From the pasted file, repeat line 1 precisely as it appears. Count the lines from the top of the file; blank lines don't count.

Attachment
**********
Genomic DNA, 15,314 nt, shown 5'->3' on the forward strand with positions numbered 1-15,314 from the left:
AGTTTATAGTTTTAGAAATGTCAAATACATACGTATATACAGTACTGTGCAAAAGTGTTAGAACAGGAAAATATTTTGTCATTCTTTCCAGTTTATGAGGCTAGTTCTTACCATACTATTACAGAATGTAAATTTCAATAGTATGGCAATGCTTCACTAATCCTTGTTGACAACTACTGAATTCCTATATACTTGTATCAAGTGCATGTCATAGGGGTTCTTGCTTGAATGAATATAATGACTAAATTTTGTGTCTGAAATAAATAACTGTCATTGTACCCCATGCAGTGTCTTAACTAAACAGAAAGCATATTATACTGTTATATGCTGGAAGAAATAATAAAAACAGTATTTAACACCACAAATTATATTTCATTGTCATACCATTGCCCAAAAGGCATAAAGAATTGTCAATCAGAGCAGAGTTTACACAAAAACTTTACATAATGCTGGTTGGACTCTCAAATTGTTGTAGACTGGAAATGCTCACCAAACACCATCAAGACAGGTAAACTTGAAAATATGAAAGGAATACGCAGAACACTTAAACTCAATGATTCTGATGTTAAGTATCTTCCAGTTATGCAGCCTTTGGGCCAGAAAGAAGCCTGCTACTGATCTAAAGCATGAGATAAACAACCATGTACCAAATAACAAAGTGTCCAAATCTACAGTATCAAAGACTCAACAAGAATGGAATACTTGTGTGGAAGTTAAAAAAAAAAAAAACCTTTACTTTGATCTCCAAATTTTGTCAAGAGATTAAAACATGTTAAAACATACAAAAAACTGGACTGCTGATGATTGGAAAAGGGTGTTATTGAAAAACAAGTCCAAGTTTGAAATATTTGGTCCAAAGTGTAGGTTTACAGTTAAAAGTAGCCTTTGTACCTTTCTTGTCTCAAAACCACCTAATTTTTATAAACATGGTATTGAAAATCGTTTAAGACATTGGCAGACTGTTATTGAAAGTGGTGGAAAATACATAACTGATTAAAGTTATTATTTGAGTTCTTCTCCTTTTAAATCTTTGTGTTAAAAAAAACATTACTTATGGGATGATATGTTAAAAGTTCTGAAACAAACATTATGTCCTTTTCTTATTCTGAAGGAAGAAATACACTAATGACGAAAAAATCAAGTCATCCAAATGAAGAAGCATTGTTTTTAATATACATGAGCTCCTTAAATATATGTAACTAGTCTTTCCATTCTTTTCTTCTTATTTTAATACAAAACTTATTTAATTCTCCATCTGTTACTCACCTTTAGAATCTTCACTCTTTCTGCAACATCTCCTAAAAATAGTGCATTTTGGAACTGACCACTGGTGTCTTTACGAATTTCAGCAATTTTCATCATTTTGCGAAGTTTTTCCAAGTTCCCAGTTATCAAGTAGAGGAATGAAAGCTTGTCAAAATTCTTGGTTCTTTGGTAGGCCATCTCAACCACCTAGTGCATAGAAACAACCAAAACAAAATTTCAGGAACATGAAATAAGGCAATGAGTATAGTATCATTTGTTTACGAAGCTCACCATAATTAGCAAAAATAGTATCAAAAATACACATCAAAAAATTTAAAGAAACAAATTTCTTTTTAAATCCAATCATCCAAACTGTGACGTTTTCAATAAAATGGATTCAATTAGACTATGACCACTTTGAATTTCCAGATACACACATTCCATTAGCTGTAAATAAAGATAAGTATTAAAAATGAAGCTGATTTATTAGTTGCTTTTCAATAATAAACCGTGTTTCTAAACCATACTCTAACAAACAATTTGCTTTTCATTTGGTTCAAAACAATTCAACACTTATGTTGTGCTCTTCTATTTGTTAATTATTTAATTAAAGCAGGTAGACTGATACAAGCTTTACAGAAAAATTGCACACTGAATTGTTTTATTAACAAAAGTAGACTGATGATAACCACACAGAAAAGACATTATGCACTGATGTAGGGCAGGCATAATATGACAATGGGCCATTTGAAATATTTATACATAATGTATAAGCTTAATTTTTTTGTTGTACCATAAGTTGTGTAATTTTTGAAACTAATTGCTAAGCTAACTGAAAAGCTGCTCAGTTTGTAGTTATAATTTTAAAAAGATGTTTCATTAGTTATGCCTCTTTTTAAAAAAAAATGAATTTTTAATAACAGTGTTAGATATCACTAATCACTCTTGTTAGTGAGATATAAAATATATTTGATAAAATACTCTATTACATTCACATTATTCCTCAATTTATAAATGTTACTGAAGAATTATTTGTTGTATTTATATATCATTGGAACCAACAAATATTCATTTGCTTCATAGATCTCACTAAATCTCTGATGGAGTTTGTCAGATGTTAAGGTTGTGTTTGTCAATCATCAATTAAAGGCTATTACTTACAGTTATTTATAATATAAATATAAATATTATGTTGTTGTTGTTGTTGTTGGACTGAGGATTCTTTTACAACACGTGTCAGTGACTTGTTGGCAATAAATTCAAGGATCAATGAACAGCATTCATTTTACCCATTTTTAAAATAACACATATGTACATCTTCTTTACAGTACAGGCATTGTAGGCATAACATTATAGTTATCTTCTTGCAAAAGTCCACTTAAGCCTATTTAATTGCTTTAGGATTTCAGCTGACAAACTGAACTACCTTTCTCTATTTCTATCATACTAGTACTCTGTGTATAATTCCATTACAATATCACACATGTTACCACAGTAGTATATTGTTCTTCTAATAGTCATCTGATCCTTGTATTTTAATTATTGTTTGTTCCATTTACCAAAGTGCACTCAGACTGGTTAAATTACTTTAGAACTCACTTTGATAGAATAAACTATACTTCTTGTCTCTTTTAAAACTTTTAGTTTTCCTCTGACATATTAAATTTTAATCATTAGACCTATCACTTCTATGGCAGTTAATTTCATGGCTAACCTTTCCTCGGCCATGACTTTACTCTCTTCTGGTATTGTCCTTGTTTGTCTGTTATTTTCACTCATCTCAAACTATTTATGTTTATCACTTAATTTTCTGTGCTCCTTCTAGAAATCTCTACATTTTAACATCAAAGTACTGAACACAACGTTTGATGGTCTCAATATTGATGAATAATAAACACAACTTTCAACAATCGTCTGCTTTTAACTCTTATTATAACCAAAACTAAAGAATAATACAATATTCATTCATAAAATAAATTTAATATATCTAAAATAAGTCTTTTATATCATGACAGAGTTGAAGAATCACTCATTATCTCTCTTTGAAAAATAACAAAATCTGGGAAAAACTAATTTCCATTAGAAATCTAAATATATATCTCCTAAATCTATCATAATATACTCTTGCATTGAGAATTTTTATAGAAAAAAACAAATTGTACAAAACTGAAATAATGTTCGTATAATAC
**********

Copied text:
Genomic DNA, 15,314 nt, shown 5'->3' on the forward strand with positions numbered 1-15,314 from the left: